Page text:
Every single Cardinals regular player batted at least .300. Second baseman Frank Frisch led the team by batting .346. Center fielder Taylor Douthit had the lowest average among the regulars with .303.
The Cardinals batted .314, had an on-base average of .372 and slugged .471. They scored 1,004 scored. It was an offensive powerhouse, but the entire league produced such scoring that it will always be remembered.
The New York Giants finished third, five games behind the Cardinals. It sounds fine, but the Giants batted .319. No team ever batted a higher batting average, yet all the Giants could do was finish third.
The Giants Bill Terry batted .401, while the Cubs Hack Wilson set the National League record for home runs (56) and RBIs (191).
But in the World Series, pitching usually determines the winner.
The Cardinals best winner was Bill Hallahan. He won 15 games with a 4.66 ERA. Only Burleigh Grimes, a spit ball hurler, was the only starter with an ERA below 4.00. The team’s ERA was 4.39.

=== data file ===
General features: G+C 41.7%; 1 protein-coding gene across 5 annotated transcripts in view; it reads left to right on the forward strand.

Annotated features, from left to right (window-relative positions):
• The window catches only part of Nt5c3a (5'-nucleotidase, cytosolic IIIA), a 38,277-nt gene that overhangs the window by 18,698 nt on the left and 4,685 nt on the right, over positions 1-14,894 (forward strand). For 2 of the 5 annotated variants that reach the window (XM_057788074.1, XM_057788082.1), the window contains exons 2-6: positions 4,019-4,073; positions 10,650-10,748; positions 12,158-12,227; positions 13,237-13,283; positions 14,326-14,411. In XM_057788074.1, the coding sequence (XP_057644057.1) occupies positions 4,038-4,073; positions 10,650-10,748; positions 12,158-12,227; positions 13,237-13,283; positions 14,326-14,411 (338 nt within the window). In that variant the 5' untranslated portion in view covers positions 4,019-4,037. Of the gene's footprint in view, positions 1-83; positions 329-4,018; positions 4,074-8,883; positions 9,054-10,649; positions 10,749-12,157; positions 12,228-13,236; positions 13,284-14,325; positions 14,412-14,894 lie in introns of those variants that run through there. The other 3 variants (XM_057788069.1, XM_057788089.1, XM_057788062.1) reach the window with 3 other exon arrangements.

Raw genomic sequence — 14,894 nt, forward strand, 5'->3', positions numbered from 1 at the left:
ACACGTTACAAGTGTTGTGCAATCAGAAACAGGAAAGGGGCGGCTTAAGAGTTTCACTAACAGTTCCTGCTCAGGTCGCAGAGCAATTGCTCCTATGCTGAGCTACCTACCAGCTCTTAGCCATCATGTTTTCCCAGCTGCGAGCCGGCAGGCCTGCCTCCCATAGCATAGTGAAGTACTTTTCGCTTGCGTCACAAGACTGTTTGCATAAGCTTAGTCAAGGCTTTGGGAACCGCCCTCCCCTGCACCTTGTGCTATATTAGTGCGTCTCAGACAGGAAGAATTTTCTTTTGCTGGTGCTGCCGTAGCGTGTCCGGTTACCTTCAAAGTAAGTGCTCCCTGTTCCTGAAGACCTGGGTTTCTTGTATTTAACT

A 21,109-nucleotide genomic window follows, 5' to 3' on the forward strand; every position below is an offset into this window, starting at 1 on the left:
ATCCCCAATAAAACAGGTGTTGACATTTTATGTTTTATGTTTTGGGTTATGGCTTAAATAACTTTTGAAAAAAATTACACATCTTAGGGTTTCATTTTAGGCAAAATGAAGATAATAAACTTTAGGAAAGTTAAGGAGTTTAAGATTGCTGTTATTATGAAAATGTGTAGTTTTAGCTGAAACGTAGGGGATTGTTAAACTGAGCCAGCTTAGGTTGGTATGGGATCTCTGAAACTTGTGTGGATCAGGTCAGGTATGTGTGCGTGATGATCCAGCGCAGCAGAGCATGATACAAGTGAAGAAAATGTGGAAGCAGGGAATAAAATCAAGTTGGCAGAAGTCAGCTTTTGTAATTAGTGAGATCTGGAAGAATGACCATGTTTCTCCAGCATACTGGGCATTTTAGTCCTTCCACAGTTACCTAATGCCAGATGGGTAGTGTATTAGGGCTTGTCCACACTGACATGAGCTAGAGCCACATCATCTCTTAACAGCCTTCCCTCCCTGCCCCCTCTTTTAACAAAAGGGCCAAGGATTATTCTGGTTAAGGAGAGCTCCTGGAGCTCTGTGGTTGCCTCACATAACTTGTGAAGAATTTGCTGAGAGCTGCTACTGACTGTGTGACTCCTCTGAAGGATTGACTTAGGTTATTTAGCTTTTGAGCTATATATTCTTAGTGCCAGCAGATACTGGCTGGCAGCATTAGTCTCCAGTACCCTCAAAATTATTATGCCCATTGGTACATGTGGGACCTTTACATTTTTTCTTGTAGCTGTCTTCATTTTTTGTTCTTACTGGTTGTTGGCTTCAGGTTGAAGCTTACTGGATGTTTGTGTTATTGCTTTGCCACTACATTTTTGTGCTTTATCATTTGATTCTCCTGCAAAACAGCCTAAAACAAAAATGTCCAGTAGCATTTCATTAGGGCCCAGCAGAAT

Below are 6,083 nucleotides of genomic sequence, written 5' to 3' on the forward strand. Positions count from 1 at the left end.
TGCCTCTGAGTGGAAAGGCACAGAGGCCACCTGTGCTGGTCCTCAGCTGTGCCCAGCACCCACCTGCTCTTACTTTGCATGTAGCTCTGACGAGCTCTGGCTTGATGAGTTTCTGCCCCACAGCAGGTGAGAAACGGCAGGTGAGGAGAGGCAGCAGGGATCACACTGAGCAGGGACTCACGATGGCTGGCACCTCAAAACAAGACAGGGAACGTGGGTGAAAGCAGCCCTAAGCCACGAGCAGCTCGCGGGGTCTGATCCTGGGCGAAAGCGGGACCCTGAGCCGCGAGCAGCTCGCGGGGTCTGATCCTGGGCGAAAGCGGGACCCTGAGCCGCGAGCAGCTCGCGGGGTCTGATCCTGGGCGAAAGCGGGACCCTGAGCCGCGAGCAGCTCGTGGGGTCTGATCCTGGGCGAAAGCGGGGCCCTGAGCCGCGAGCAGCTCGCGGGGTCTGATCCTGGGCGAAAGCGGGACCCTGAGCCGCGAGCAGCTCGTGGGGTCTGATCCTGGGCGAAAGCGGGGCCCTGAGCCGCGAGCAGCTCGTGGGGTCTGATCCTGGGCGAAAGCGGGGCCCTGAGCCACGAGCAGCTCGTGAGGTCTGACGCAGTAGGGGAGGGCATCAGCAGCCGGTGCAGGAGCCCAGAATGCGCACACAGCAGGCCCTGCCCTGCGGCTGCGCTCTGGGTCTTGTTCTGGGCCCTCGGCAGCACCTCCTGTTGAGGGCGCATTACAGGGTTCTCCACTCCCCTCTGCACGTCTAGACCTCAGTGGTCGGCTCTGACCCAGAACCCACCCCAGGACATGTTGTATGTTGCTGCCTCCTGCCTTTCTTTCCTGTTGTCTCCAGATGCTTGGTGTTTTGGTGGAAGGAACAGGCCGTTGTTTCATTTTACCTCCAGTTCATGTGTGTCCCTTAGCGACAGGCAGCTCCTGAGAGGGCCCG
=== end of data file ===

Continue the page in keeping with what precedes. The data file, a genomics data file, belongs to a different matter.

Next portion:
The Athletics’ 4.28 ERA was not much better. Rube Walberg (4.69), George Ernshaw (4.44) and Bill Shores (4.19) didn’t perform especially well. But then there was Lefty Grove.
Grove won 28 games. He lost only five. Grove had a 2.54 ERA that led the league. Wes Ferrell finished second with a 3.31 ERA. Grove led the league with 209 strikeouts. Imagine what the Athletics ERA would have been without him.
Grimes faced Grove at Shibe Park in Philadelphia. Grove won, 5.2.
After three games, the Athletics led, two games to one. Grove started against Jesse Haines at Sportsman Park at St. Louis. The Cards scored a pair of unearned runs off Grove to win, 3-1.
The Athletics won the last two games to win the Series. What seemed to be amazing was the Cardinals batted .200/.241/.295. They scored 12 runs in six games.
What happens in the season doesn’t happen in the World Series.